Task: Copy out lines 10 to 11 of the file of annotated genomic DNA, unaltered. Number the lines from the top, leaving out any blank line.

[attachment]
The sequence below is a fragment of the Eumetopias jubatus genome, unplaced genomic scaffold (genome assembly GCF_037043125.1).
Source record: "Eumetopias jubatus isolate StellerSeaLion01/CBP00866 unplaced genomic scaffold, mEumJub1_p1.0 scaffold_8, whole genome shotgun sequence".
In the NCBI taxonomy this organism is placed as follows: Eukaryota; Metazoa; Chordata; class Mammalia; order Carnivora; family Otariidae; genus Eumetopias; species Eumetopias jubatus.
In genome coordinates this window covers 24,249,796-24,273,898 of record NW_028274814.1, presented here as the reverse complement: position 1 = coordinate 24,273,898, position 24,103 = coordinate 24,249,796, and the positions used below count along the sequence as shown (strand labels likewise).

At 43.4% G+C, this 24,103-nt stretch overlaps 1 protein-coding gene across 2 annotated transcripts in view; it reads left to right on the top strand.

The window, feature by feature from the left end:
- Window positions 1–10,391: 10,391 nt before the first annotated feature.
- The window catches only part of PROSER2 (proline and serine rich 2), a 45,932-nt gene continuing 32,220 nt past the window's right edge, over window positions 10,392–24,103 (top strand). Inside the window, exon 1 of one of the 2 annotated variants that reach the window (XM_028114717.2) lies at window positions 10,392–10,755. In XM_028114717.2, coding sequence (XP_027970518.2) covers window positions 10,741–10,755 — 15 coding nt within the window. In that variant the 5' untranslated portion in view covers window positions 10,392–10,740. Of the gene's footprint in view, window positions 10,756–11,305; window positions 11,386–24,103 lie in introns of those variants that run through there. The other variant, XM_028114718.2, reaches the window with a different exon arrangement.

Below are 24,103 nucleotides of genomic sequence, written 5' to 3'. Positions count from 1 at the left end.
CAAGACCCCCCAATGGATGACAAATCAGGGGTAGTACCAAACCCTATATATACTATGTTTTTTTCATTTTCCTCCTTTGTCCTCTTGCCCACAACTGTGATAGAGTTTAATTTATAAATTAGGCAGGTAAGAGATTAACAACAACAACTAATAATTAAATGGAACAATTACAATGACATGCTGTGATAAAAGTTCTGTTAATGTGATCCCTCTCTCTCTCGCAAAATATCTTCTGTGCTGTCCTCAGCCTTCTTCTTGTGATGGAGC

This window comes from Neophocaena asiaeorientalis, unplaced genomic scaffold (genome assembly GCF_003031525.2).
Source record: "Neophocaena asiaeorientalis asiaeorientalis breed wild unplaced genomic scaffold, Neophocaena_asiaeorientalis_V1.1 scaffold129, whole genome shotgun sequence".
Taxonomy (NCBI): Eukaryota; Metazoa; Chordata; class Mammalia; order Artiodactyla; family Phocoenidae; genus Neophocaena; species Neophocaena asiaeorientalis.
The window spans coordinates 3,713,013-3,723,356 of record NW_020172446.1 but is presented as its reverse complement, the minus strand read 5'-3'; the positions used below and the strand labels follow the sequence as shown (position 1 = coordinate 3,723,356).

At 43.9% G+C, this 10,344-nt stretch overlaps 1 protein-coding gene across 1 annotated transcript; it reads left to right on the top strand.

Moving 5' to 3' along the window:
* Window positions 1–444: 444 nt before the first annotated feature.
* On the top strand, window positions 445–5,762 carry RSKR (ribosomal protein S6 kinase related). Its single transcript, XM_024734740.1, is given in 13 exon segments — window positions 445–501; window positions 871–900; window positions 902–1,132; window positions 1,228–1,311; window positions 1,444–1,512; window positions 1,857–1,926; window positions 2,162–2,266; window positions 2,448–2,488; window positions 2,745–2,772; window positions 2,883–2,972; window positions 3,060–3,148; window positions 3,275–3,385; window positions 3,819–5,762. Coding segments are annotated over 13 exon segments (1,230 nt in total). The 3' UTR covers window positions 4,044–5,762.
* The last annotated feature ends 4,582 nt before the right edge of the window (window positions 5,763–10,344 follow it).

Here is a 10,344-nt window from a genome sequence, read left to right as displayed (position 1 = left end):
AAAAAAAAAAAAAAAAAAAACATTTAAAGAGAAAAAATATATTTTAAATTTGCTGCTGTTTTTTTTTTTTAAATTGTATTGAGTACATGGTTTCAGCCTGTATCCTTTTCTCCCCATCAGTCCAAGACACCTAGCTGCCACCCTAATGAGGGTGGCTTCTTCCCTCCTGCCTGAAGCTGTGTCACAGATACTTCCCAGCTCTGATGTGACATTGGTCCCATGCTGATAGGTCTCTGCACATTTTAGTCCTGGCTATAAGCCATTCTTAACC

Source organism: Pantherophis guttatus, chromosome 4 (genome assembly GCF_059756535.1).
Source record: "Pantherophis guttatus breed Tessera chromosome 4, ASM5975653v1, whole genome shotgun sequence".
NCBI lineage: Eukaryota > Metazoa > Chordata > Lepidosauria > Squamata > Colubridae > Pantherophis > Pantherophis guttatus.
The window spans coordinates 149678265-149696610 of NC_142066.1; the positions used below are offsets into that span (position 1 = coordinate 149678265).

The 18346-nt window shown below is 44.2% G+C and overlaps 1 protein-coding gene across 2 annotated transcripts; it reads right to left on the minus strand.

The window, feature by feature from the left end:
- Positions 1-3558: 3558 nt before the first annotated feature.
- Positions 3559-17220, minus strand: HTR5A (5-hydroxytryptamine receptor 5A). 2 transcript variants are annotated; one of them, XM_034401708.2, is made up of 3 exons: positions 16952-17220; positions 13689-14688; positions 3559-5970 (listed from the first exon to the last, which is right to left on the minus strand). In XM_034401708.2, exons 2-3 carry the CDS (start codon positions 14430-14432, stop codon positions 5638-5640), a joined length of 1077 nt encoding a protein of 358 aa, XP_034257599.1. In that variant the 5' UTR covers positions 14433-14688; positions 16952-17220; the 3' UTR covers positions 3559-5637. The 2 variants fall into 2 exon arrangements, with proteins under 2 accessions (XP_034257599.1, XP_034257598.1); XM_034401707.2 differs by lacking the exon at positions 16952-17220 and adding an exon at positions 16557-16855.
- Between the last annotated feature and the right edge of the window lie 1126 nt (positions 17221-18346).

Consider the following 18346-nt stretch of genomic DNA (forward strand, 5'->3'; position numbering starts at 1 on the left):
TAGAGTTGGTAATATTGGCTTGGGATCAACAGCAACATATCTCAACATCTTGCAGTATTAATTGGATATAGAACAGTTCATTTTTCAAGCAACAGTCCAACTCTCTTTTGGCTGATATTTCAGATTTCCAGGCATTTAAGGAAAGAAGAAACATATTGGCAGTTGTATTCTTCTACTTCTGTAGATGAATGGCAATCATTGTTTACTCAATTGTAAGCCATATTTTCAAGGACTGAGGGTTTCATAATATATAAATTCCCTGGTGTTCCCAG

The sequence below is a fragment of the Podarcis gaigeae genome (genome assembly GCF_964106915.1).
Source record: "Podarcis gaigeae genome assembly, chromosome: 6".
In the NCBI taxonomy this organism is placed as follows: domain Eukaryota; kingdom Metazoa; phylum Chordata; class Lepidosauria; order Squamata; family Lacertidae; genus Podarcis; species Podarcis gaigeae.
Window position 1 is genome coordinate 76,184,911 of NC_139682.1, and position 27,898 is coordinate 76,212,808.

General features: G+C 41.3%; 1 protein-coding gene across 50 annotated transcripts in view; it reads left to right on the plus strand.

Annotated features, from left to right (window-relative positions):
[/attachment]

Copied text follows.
CAAGACCCCCCAATGGATGACAAATCAGGGGTAGTACCAAACCCTATATATACTATGTTTTTTTCATTTTCCTCCTTTGTCCTCTTGCCCACAACTGTGATAGAGTTTAATTTATAAATTAGGCAGGTAAGAGATTAACAACAACAACTAATAATTAAATGGAACAATTACAATGACATGCTGTGATAAAAGTTCTGTTAATGTGATCCCTCTCTCTCTCGCAAAATATCTTCTGTGCTGTCCTCAGCCTTCTTCTTGTGATGGAGC

This window comes from Neophocaena asiaeorientalis, unplaced genomic scaffold (genome assembly GCF_003031525.2).